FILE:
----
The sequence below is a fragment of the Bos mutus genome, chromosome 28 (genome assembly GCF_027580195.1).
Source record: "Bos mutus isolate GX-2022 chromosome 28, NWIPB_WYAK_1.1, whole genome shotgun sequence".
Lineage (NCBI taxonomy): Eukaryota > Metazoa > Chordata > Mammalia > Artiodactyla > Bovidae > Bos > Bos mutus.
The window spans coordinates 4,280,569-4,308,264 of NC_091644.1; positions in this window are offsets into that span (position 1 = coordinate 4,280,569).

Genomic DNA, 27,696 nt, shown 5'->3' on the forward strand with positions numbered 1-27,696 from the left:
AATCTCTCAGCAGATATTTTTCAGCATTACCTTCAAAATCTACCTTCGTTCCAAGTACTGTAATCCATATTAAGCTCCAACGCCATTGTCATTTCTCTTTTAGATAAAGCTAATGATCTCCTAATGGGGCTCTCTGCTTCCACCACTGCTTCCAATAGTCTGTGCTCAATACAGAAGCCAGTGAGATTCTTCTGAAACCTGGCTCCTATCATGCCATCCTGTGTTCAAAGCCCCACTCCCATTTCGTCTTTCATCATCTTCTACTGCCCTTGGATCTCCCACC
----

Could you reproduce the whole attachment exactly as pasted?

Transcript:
The sequence below is a fragment of the Bos mutus genome, chromosome 28 (genome assembly GCF_027580195.1).
Source record: "Bos mutus isolate GX-2022 chromosome 28, NWIPB_WYAK_1.1, whole genome shotgun sequence".
Lineage (NCBI taxonomy): Eukaryota > Metazoa > Chordata > Mammalia > Artiodactyla > Bovidae > Bos > Bos mutus.
The window spans coordinates 4,280,569-4,308,264 of NC_091644.1; positions in this window are offsets into that span (position 1 = coordinate 4,280,569).

Genomic DNA, 27,696 nt, shown 5'->3' on the forward strand with positions numbered 1-27,696 from the left:
AATCTCTCAGCAGATATTTTTCAGCATTACCTTCAAAATCTACCTTCGTTCCAAGTACTGTAATCCATATTAAGCTCCAACGCCATTGTCATTTCTCTTTTAGATAAAGCTAATGATCTCCTAATGGGGCTCTCTGCTTCCACCACTGCTTCCAATAGTCTGTGCTCAATACAGAAGCCAGTGAGATTCTTCTGAAACCTGGCTCCTATCATGCCATCCTGTGTTCAAAGCCCCACTCCCATTTCGTCTTTCATCATCTTCTACTGCCCTTGGATCTCCCACC